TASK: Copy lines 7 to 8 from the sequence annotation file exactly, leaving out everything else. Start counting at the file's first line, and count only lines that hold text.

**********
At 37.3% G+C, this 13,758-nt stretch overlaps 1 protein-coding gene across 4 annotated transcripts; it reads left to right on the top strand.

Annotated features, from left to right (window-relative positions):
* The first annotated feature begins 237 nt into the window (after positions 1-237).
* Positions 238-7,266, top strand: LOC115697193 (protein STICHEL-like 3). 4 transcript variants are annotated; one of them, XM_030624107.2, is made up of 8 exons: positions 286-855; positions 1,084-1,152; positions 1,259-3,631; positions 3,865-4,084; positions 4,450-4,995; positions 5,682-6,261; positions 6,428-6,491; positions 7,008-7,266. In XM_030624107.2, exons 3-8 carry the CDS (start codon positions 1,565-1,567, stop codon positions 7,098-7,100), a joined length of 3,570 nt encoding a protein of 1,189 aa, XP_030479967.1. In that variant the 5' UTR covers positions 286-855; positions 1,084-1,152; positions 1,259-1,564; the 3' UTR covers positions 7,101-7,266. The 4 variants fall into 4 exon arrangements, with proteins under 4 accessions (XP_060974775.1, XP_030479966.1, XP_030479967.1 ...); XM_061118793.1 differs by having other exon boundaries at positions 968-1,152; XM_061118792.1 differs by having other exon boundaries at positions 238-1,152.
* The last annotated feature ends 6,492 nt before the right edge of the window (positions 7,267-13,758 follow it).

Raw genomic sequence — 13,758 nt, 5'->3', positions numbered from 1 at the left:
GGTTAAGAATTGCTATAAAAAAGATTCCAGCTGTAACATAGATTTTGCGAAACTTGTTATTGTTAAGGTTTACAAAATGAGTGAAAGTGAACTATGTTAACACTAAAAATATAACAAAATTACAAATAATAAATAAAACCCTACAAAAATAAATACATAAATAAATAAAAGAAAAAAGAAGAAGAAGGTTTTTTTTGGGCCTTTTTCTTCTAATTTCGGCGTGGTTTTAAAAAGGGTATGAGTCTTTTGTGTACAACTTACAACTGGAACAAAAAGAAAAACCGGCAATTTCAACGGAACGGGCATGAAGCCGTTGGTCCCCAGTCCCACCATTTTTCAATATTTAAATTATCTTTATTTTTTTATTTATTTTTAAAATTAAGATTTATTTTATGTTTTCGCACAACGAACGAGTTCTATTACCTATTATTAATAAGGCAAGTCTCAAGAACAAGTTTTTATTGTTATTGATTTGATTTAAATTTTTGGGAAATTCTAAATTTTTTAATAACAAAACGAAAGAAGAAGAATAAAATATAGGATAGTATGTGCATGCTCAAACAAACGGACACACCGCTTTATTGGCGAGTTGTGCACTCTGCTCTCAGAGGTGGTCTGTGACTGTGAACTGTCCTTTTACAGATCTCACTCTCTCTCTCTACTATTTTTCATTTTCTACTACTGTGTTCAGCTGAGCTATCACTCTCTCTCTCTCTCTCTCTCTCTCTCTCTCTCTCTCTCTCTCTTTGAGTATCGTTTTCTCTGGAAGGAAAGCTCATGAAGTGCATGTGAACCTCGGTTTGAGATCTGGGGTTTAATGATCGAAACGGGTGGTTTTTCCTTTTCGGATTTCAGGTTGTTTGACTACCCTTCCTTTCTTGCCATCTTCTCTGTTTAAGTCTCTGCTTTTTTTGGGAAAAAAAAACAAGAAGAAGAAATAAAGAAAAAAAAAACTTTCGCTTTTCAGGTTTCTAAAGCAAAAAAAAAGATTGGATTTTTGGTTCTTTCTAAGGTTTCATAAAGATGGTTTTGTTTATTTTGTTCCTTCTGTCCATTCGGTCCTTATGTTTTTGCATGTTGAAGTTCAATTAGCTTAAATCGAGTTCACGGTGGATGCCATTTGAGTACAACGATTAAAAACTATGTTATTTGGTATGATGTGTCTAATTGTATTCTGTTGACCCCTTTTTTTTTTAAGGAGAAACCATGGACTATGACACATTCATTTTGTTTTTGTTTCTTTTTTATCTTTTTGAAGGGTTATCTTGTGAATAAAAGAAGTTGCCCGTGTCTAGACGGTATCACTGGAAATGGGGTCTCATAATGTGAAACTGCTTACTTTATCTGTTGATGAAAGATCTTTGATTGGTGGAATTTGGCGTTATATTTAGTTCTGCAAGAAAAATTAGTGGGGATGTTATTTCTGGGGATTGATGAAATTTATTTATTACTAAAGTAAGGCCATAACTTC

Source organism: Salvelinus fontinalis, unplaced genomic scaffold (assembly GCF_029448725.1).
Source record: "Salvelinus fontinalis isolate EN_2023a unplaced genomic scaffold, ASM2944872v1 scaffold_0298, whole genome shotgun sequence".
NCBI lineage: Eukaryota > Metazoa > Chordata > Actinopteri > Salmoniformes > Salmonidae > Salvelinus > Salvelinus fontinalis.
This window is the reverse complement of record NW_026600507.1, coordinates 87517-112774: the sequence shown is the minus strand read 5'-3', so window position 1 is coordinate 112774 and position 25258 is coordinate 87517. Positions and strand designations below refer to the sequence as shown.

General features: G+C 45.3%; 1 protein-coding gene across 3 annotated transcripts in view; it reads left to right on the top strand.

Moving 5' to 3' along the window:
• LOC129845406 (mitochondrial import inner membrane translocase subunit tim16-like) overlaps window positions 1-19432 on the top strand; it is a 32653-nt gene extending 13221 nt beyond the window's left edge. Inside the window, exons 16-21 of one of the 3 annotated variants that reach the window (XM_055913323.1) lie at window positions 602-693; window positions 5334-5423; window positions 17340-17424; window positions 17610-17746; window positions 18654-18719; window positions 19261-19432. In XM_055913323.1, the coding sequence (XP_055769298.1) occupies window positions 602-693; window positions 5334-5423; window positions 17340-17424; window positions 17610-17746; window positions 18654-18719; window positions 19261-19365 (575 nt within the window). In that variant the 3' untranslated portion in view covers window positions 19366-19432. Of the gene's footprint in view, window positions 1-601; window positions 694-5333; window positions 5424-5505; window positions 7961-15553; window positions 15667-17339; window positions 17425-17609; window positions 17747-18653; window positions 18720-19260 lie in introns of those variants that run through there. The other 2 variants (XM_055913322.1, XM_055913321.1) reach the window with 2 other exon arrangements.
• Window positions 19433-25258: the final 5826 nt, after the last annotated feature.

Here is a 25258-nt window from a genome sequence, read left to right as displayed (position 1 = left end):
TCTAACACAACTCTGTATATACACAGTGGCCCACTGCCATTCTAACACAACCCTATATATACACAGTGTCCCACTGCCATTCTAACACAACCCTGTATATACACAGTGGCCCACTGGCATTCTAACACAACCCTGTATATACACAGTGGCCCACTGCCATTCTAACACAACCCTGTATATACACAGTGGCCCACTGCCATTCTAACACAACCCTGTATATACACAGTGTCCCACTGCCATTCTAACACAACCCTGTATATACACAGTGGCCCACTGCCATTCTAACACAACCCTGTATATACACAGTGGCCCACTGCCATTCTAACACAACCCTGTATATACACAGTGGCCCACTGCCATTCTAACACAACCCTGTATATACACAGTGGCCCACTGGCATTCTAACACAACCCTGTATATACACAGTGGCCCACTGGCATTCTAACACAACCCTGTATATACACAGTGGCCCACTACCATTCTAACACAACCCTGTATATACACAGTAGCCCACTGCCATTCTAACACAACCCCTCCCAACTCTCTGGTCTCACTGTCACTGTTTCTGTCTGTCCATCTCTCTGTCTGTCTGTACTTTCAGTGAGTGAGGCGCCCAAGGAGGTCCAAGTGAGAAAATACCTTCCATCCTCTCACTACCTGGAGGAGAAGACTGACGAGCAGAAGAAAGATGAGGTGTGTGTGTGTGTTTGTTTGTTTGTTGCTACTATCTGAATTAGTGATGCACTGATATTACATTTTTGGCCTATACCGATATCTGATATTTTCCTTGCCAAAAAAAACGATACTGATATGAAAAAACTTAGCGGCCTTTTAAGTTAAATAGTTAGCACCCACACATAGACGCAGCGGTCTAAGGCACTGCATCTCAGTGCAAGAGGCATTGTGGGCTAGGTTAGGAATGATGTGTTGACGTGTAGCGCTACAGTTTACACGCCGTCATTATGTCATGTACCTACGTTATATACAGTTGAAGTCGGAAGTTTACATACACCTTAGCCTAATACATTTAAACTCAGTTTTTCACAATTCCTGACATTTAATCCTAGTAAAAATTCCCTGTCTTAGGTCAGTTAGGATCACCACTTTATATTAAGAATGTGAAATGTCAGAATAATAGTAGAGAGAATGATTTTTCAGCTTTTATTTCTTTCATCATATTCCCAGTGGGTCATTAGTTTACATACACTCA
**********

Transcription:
GGTTAAGAATTGCTATAAAAAAGATTCCAGCTGTAACATAGATTTTGCGAAACTTGTTATTGTTAAGGTTTACAAAATGAGTGAAAGTGAACTATGTTAACACTAAAAATATAACAAAATTACAAATAATAAATAAAACCCTACAAAAATAAATACATAAATAAATAAAAGAAAAAAGAAGAAGAAGGTTTTTTTTGGGCCTTTTTCTTCTAATTTCGGCGTGGTTTTAAAAAGGGTATGAGTCTTTTGTGTACAACTTACAACTGGAACAAAAAGAAAAACCGGCAATTTCAACGGAACGGGCATGAAGCCGTTGGTCCCCAGTCCCACCATTTTTCAATATTTAAATTATCTTTATTTTTTTATTTATTTTTAAAATTAAGATTTATTTTATGTTTTCGCACAACGAACGAGTTCTATTACCTATTATTAATAAGGCAAGTCTCAAGAACAAGTTTTTATTGTTATTGATTTGATTTAAATTTTTGGGAAATTCTAAATTTTTTAATAACAAAACGAAAGAAGAAGAATAAAATATAGGATAGTATGTGCATGCTCAAACAAACGGACACACCGCTTTATTGGCGAGTTGTGCACTCTGCTCTCAGAGGTGGTCTGTGACTGTGAACTGTCCTTTTACAGATCTCACTCTCTCTCTCTACTATTTTTCATTTTCTACTACTGTGTTCAGCTGAGCTATCACTCTCTCTCTCTCTCTCTCTCTCTCTCTCTCTCTCTCTCTCTCTTTGAGTATCGTTTTCTCTGGAAGGAAAGCTCATGAAGTGCATGTGAACCTCGGTTTGAGATCTGGGGTTTAATGATCGAAACGGGTGGTTTTTCCTTTTCGGATTTCAGGTTGTTTGACTACCCTTCCTTTCTTGCCATCTTCTCTGTTTAAGTCTCTGCTTTTTTTGGGAAAAAAAAACAAGAAGAAGAAATAAAGAAAAAAAAAACTTTCGCTTTTCAGGTTTCTAAAGCAAAAAAAAAGATTGGATTTTTGGTTCTTTCTAAGGTTTCATAAAGATGGTTTTGTTTATTTTGTTCCTTCTGTCCATTCGGTCCTTATGTTTTTGCATGTTGAAGTTCAATTAGCTTAAATCGAGTTCACGGTGGATGCCATTTGAGTACAACGATTAAAAACTATGTTATTTGGTATGATGTGTCTAATTGTATTCTGTTGACCCCTTTTTTTTTTAAGGAGAAACCATGGACTATGACACATTCATTTTGTTTTTGTTTCTTTTTTATCTTTTTGAAGGGTTATCTTGTGAATAAAAGAAGTTGCCCGTGTCTAGACGGTATCACTGGAAATGGGGTCTCATAATGTGAAACTGCTTACTTTATCTGTTGATGAAAGATCTTTGATTGGTGGAATTTGGCGTTATATTTAGTTCTGCAAGAAAAATTAGTGGGGATGTTATTTCTGGGGATTGATGAAATTTATTTATTACTAAAGTAAGGCCATAACTTC

Source organism: Salvelinus fontinalis, unplaced genomic scaffold (assembly GCF_029448725.1).